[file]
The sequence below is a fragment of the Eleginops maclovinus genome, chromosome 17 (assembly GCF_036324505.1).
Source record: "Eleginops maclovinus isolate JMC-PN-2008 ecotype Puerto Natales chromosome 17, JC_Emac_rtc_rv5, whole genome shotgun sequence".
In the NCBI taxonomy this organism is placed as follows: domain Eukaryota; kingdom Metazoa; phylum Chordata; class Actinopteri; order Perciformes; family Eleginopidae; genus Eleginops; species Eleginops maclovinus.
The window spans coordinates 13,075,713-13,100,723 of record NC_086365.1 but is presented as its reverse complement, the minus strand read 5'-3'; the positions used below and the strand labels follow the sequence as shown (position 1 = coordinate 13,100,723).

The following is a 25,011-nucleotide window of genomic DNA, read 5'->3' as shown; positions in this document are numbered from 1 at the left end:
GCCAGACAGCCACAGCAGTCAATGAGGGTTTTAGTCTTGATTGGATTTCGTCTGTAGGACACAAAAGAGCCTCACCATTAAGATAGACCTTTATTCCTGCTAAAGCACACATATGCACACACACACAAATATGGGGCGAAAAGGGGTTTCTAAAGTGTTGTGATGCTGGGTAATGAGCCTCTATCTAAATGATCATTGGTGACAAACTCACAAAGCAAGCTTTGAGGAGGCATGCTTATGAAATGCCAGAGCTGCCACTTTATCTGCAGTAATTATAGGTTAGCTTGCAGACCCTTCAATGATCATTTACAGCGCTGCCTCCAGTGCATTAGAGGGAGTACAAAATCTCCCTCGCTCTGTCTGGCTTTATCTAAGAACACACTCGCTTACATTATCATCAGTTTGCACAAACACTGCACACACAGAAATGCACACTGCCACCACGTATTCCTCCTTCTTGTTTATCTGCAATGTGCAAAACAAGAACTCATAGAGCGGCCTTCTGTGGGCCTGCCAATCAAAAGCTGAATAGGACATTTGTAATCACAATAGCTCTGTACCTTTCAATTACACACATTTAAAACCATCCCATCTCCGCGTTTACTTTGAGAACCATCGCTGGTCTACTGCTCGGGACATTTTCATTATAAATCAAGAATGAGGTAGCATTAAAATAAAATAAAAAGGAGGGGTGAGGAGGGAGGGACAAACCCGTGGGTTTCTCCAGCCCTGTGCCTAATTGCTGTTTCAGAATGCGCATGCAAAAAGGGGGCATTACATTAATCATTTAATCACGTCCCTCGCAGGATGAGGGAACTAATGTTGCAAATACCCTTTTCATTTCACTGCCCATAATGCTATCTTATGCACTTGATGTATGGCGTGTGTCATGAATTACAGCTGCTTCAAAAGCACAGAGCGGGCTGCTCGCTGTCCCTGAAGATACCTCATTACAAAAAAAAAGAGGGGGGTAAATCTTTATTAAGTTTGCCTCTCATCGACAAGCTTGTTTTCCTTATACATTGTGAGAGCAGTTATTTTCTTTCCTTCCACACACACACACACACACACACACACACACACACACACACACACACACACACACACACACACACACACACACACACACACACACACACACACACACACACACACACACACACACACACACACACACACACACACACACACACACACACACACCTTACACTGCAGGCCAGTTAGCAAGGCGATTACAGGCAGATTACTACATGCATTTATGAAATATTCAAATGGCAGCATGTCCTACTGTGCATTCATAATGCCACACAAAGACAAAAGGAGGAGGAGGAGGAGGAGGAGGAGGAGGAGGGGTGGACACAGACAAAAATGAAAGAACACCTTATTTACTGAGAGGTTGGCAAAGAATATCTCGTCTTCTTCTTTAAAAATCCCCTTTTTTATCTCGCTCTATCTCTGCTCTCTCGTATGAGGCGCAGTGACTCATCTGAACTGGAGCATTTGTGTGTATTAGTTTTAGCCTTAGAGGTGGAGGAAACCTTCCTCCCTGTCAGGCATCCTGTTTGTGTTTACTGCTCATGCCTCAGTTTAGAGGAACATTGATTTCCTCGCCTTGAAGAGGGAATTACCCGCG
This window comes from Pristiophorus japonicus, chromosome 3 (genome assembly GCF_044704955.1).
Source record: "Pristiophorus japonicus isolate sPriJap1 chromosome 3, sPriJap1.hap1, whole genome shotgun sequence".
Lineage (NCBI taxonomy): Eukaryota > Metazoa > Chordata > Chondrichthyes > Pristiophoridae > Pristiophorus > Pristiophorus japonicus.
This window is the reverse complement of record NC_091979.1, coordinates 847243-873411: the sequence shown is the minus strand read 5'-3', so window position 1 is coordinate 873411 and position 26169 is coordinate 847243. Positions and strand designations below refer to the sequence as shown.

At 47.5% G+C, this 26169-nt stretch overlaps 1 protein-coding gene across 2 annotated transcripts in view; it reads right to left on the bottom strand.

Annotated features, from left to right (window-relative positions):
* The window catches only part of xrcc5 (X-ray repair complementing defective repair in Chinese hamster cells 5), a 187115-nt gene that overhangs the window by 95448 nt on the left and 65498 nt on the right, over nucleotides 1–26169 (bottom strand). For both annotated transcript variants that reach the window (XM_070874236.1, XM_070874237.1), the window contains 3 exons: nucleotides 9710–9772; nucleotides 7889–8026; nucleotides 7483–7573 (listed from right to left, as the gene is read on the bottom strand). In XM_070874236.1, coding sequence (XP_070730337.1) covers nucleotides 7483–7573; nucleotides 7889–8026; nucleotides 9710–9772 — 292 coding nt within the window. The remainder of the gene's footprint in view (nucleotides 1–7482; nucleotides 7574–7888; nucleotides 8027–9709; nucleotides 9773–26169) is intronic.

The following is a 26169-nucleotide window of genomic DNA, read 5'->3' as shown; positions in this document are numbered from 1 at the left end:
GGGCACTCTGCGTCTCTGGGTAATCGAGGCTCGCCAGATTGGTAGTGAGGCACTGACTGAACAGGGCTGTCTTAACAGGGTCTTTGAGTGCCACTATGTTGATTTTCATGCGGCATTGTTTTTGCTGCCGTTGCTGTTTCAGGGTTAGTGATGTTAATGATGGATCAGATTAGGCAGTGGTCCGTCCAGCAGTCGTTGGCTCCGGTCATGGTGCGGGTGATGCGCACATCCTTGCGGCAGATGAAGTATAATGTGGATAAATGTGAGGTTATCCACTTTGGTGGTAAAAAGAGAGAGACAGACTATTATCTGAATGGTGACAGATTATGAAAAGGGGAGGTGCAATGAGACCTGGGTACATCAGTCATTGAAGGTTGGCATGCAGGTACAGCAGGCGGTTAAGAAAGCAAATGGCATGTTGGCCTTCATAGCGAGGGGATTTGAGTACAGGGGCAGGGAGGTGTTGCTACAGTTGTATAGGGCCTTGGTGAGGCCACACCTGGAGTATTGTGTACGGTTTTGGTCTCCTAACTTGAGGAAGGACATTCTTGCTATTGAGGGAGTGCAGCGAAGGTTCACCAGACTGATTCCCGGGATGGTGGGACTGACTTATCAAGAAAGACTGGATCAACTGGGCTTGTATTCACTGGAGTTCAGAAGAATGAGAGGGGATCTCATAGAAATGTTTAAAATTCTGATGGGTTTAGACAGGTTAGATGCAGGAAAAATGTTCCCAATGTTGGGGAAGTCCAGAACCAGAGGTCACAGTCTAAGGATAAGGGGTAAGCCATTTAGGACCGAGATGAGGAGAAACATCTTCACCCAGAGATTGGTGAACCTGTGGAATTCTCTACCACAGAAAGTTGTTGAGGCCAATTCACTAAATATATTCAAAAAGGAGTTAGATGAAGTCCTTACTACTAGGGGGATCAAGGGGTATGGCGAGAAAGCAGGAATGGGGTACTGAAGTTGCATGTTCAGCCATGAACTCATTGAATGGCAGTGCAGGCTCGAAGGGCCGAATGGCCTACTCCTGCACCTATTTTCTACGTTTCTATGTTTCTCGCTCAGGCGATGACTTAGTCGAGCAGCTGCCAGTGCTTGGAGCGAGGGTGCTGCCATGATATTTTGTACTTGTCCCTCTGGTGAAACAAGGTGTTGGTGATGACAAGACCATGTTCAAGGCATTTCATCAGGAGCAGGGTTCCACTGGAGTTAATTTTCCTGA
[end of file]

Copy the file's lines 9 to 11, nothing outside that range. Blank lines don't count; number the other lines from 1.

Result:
Lineage (NCBI taxonomy): Eukaryota > Metazoa > Chordata > Chondrichthyes > Pristiophoridae > Pristiophorus > Pristiophorus japonicus.
This window is the reverse complement of record NC_091979.1, coordinates 847243-873411: the sequence shown is the minus strand read 5'-3', so window position 1 is coordinate 873411 and position 26169 is coordinate 847243. Positions and strand designations below refer to the sequence as shown.

At 47.5% G+C, this 26169-nt stretch overlaps 1 protein-coding gene across 2 annotated transcripts in view; it reads right to left on the bottom strand.